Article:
Esmeralda Tijhoff

Some thoughts on History, Politics, and the Art of Living

How my bands helped me to give lectures for a large audience

Like many young professionals, I too struggled to find the confidence necessary to address a (big) audience during and after my studies. When I started my job as a lecturer at the University of Groningen years ago, the first thing I did was to hire a coach to help me find my cool and Zen in front of the students. He did help me and I was able to pass as a ‘real’ teacher. Students listened and most of them seemed to enjoy the lessons and discussions we had. But I never felt at ease, nor did I truly believe I belonged in front of those classes. Now, almost ten years later, I still get nervous to give a lecture or workshop. But in those ten years, I have found trust in myself. Yes, I belong in front of those classes and audiences. Yes, I have faith I have interesting stories and knowledge to share. And for a big part, this self-assurance is due to my experience as a musician in punkbands.

For years I have been involved in the Groningen music scene. But even though I played the guitar in a band, arranged my own equipment,  composed songs and performed on stage, I never felt I was a ‘real’ musician. I never received a proper education in music, and I never properly learned to play an instrument. And I though it showed.



My first guitar was an electric brown one, given to me by my metalhead neighbor in Almelo. I lived on my own during the last years of High School and the two young lads who rented rooms next door quickly introduced me to punk, squatting, beer, and freedom in general. I still got through my VWO-exams with ‘ok’ marks, which was an absolute miracle –> replace this with ‘last minute hard work and lots of intelligence’.

In that last year, I learned a lot of life lessons, and I learned to play the guitar. I started with punkmusic because that required only one accord that you could move on the neck of the guitar to get differed tones. I hang out at the repetitions of the Ketters, a local punk band with a big attitude. They made, looked and behaved old school punk and they were extremely proud of it.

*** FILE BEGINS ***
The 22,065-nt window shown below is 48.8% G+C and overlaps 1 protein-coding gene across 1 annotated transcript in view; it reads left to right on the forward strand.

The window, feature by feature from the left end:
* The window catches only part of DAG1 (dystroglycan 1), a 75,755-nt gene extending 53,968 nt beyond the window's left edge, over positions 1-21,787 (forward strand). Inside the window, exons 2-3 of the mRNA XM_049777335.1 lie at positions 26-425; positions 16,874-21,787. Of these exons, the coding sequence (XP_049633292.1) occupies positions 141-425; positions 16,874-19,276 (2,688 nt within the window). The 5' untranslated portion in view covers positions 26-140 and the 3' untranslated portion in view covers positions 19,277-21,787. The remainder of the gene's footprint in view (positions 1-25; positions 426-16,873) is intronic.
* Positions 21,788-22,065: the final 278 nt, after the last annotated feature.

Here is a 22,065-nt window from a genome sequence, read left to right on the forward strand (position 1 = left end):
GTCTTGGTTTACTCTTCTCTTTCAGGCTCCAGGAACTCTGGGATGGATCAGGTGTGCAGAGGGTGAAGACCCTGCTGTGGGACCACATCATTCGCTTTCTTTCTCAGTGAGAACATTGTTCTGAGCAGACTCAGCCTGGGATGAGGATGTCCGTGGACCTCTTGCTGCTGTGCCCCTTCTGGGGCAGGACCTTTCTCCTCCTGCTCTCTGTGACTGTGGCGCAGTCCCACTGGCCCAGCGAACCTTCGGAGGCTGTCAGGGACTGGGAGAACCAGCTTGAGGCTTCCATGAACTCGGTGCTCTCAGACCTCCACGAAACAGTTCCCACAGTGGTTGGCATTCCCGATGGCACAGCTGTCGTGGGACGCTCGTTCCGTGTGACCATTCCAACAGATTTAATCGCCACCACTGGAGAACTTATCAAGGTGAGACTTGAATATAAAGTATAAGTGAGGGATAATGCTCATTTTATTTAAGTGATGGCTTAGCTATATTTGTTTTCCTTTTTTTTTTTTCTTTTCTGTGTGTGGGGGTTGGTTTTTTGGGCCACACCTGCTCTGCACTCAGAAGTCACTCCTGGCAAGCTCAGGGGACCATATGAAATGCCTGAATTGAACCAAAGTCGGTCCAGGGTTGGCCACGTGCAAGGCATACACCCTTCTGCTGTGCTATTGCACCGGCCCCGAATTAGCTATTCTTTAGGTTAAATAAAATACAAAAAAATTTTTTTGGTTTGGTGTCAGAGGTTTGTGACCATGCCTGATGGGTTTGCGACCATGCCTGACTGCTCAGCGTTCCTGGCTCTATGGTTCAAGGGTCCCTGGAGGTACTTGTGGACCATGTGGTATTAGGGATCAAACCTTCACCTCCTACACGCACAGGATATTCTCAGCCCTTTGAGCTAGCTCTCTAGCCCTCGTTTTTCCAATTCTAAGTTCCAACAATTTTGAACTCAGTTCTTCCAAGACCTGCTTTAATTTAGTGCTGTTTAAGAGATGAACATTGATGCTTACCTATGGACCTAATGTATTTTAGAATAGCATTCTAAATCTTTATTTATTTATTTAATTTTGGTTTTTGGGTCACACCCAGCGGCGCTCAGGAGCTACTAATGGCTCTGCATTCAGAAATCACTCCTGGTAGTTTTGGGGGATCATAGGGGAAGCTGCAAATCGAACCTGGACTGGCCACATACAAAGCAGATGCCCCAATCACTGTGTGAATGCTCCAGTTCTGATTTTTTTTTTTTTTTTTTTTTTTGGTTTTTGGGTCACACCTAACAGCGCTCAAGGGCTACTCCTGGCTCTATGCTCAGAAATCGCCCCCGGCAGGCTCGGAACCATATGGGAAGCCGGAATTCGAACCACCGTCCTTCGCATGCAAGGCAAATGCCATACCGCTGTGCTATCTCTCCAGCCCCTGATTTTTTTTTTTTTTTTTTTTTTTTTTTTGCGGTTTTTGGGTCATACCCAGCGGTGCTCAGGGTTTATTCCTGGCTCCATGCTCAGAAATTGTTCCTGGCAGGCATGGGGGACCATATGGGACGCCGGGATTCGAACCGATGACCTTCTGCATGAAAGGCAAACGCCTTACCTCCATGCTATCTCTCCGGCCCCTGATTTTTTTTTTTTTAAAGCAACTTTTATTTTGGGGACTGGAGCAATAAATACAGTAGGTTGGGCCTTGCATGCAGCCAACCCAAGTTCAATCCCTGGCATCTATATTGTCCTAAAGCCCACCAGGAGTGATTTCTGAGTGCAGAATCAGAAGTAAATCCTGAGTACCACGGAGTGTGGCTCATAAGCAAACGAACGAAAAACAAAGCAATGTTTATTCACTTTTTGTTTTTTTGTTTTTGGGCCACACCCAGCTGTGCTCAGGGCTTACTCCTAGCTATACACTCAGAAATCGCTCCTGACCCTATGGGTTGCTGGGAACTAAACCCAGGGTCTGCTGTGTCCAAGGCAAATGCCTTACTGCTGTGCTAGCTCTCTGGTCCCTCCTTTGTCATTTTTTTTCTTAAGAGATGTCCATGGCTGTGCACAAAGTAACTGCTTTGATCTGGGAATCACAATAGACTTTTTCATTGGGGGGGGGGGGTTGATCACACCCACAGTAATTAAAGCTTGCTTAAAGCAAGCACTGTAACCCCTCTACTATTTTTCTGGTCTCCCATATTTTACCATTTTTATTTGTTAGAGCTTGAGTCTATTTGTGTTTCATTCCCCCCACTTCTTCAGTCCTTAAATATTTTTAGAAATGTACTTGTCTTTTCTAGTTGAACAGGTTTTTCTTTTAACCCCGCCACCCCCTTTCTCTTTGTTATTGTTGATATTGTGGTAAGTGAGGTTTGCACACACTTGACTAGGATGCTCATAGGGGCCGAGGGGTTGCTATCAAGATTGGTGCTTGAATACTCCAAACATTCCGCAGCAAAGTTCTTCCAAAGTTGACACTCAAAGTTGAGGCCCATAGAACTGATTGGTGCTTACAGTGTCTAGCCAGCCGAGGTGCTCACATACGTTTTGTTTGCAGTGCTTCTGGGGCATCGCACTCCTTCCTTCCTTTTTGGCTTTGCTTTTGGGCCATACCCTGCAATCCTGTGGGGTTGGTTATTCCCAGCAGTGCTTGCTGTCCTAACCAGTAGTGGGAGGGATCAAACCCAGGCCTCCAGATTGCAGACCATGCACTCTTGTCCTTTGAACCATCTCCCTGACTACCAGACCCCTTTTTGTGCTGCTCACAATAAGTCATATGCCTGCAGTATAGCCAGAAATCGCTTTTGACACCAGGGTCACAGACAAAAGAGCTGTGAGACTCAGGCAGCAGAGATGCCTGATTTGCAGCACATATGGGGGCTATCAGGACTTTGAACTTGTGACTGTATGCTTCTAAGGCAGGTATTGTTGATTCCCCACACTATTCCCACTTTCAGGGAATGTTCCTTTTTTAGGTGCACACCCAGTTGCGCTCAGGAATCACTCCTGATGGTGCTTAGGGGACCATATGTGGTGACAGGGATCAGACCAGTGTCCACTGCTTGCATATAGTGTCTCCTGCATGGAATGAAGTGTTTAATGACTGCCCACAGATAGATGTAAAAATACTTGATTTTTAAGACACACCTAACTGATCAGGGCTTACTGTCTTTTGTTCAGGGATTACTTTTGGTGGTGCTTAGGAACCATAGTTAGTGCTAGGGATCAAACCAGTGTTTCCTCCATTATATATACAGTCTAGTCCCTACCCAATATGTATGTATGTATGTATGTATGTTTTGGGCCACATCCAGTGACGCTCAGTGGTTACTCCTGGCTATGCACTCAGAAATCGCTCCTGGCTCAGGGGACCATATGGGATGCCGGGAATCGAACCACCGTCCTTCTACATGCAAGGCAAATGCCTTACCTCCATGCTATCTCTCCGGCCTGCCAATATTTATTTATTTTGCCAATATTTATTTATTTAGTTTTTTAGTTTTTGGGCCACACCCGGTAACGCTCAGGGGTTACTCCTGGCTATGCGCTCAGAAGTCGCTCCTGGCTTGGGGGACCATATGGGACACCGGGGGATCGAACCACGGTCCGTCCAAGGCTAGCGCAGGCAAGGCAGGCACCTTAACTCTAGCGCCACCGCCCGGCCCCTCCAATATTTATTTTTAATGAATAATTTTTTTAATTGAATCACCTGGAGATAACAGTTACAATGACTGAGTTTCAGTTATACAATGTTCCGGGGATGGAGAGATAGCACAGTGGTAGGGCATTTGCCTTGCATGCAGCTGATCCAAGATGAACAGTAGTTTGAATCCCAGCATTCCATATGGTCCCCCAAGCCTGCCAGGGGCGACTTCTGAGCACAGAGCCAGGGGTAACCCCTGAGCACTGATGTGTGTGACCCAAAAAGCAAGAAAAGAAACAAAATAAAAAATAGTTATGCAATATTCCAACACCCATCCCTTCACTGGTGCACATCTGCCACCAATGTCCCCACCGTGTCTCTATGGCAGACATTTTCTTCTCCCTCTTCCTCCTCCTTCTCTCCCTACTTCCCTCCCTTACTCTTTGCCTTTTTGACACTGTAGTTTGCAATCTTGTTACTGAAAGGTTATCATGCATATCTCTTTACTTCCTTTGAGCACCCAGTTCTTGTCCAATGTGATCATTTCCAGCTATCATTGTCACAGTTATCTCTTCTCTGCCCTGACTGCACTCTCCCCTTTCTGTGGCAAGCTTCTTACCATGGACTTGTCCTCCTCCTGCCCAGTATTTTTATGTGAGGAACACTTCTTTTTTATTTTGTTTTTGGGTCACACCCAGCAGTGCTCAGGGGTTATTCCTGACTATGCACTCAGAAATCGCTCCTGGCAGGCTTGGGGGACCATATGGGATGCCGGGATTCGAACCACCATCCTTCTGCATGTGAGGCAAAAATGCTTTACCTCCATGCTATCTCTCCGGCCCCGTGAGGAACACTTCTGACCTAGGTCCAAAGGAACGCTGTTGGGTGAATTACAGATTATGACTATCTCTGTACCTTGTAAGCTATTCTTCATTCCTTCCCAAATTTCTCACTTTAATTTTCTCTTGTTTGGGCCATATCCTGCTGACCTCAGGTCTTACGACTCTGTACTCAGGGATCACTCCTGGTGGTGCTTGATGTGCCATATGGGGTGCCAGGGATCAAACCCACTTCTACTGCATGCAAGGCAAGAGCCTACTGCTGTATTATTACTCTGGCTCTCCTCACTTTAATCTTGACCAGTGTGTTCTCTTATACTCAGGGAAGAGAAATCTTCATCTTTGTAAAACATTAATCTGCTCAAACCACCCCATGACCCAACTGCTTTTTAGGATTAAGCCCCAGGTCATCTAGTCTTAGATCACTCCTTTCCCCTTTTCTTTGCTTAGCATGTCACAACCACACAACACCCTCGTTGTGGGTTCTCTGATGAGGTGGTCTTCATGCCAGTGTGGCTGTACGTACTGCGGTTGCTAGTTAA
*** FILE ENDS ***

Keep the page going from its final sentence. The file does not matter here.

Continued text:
I loved the atmosphere in this scene. It gave me a change to experiment with my identity, swapping images and cliches by combining and wearing different styles on different days. It was totally unproblematic to wear gothic clothes one day, and show up in pink panties and green skirts on rollerblades the next day. We were proud to be different. We chose to be The Other. We were a community and safe haven for queer and alternative youth. The laws of the ‘normal’ people were not our laws. We broke free from gendernorms.


Hun wetten niet de onze.

And so I wanted to play in a band. It took me another couple of years to gain enough skills to be able to do so. My first band was called LinK. We made old-school punk with political lyrics. Our first gig was in the Op Drift, a squat in Groningen where we were regulars. We played while hiding behind our instruments and with our backs to the -very limited- audience. It was nerve wrecking but we made it. We kept on doing our thing, with all our many mistakes and embarrassments. And in the end, we actually became a bit well known within the punk scene and played regularly at all kind of venues.

Going on stage as a women made me realise people will always talk, judge, and/or support. Men and women won’t hesitate to comment on your looks or clothes, ranging from ‘I totally wanne bang that one’, to ‘Where did she get that dress?’. Going on stage gave me enough experience to just don’t give a shit anymore. I started wearing heels and lovely dresses to our punkgigs to maximize the shock effect in the audience once they realized I was not an accidental lady-outsider but part of the band. My girly pink guitar made a lot of people uncomfortable, to the point where one guy actually refused to borrow it when his own guitar broke during his show. That band rather cancelled the gig all together than be seen with a pink guitar,….



Not giving a fuck also helpt me to start giving lectures, write articles and head discussions and workshops in feminism and women’s history. Those subjects really matter to me, so who cares what people now think about me on stage or in front of class? They better pay attention to the words in my performances and presentations. Or I will make you fail your class.


Check out my present band at

Check out all blogs about my band Malamondo.

Check out all blogs about my band de Introns.



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2 Responses to “How my bands helped me to give lectures for a large audience”

  1. how do You stop thinking about a guy

    How my bands helped me to give lectures for a large audience | Esmeralda Tijhoff

  2. Sexless Relationship

    How my bands helped me to give lectures for a large audience | Esmeralda Tijhoff

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